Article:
What the post-pandemic commute means for auto insurers – Canadian UnderwriterJuly 1, 2022
June 30, 2022 by David Gambrill
Canadians who relocated to suburban and rural areas to work during the pandemic are driving longer distances upon returning to work, and plan to use their cars for the work commute more often in the future, a new Aviva Canada report showed.
For auto insurance, the upshot of the post-COVID workplace may be higher claims costs or premiums, and a scenario ripe for the use of telematics.
“We’re starting to see the boomerang effect of the pandemic in terms of the distances people are driving,” said Phil Gibson, executive vice president and managing director of personal insurance at Aviva Canada. “Consumer driving distances dropped when COVID-19 first struck, due to work from home. But now return to work has translated into driving greater distances than before.”
Some of the longer driving distances relate to the ‘Great Migration’ seen during the pandemic. Fully 60% of Canadians have relocated as a result of the pandemic, with those working from home (26%) flocking to the suburbs or small towns, the study found.
Now that Canadian provincial governments are lifting COVID-19-related restrictions, 47% of workers said they’ve fully returned to their workplaces outside of home since the early 2022. Twenty-five per cent said they adopted the hybrid mode of work, with their weeks split between working from home and at the office. The remaining 28% of people reported they’re now working permanently from home.
That makes driving the most popular form of commute among 52% of Canadians, the study suggested.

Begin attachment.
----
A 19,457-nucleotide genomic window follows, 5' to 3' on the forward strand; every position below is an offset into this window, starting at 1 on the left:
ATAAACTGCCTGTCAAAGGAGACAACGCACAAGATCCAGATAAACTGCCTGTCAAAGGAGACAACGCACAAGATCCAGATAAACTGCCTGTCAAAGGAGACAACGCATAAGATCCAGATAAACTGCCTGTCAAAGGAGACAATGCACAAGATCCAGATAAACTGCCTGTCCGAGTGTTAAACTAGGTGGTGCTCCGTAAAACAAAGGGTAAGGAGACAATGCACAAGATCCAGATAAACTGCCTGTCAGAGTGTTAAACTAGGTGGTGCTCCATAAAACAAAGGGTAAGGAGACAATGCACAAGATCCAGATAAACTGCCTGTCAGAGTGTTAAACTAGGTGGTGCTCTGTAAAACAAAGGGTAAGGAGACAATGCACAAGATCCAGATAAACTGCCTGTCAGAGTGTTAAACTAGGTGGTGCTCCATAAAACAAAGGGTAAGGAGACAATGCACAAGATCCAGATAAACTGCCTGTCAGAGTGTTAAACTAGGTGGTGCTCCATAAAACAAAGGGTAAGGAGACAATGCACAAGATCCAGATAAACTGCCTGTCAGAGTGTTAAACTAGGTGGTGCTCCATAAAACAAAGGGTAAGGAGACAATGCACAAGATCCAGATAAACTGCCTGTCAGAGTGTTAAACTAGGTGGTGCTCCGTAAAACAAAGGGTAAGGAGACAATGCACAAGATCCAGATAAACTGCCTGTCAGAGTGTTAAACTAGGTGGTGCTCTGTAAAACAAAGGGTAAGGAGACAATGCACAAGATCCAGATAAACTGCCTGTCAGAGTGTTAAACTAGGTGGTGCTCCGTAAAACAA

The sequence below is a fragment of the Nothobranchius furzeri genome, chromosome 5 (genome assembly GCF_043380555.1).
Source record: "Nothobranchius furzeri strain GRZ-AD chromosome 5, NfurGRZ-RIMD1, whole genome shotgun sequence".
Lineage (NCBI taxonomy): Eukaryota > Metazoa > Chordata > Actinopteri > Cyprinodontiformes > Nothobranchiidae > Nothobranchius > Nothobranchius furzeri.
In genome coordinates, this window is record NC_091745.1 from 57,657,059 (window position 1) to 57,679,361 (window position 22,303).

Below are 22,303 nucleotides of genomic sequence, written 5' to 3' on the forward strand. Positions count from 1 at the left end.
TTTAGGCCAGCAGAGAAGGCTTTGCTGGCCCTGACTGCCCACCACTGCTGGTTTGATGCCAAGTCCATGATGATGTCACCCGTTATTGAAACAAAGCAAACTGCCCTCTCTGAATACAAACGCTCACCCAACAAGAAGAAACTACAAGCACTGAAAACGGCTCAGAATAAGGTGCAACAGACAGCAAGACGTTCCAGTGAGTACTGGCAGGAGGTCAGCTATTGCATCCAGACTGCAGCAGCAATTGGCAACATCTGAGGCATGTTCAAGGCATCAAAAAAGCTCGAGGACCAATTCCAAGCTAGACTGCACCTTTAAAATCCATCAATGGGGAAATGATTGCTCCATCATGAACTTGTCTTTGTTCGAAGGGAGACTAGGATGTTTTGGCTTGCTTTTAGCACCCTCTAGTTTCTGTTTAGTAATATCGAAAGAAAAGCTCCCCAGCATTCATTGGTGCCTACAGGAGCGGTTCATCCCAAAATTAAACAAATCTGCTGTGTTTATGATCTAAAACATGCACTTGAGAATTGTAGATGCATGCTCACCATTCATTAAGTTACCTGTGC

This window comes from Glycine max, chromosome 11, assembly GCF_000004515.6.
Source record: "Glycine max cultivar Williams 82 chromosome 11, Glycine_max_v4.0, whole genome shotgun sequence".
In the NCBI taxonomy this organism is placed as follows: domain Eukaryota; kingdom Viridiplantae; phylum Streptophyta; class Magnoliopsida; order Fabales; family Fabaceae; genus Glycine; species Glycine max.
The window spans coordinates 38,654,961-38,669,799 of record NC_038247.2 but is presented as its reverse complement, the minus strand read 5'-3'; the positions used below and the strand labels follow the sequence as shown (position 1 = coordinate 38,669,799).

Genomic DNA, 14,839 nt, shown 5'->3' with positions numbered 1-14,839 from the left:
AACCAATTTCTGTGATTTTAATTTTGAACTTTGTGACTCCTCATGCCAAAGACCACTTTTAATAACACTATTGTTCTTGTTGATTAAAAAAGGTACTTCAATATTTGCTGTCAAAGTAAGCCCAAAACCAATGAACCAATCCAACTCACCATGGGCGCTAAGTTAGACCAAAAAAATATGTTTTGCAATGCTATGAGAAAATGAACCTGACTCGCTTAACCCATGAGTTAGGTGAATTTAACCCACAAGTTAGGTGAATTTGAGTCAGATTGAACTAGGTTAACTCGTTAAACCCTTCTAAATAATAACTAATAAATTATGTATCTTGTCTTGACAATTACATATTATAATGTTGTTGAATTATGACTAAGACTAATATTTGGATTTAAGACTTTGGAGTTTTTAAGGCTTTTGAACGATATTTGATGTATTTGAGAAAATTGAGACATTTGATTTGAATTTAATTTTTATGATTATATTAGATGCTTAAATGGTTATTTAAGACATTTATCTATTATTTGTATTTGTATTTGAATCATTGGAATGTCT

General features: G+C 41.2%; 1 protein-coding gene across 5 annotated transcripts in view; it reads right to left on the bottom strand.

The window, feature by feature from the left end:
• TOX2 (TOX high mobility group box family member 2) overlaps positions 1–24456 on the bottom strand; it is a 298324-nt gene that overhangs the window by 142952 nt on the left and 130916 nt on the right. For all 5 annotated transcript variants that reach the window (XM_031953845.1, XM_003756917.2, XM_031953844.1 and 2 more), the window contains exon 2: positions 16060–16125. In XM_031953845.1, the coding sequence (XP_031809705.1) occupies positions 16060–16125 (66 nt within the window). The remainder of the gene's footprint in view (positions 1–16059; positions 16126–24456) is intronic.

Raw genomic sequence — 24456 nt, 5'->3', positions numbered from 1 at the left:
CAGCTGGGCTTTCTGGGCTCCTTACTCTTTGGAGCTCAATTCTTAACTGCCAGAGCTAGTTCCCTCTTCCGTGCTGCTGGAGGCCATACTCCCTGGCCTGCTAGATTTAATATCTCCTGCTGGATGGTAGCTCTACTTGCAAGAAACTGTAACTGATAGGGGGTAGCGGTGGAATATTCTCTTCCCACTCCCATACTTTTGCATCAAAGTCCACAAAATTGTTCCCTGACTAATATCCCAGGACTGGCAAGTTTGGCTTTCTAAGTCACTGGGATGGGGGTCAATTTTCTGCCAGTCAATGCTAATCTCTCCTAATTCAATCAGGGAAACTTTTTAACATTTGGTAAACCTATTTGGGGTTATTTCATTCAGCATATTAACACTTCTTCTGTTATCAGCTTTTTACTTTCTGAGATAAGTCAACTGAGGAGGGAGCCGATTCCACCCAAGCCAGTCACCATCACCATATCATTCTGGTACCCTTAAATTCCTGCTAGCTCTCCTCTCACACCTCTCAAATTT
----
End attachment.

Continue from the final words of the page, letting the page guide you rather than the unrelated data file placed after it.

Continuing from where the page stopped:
“When looking at the future of the commute, many Canadians who currently aren’t driving are anticipating using a motorized vehicle in the next 12 months (54%), increasing the number of commuters on the road for both business and leisure activities, and 23% of Canadians are expecting their mileage to increase,” said Aviva’s report.
After becoming accustomed to social distancing over the past two years, the urge to crowd into public transportation right now is waning, the report found.
“Canadians’ attitudes towards using public transportation since the pandemic may have changed for good,” noted the Aviva report, How We Live. “In 2021, close to 60% of Canadians said they were not at all likely or unlikely to use public transportation in the future. Now, 18% of Canadians said they’ve changed the way they commute compared to before the pandemic.”
Commissioned by Aviva Canada, the survey was conducted by Leger through an online survey with 2,500 Canadians older than 18 who currently own homes or rent in Canada. The survey was carried out between Mar. 18 and Apr. 5, 2022. The results are considered accurate within plus or minus 2 percentage points, 19 times out of 20.
The return to work has insurers touting the use of telematics or usage-based insurance programs as a way for Canadians to save on car insurance. And here, based on Aviva Canada’s survey results, it sounds like brokers could be doing more to advise their clients about such programs.
“Only 33% of Canadians say they are aware of these types of programs that help them save on their insurance premiums, while only one in 10 use it,” the report found. “Among users, those aged 18 to 34 are much more likely to be involved in the program than those who are 35 or older. Younger Canadians and those working from home are also more likely to say they are interested in using this type of program than older generations.”
Feature photo courtesy of iStock.com/anyaberkut
Editors Note: Canadian Underwriter will be following up Tuesday with a report on how trends in the post-pandemic world will affect home insurers.
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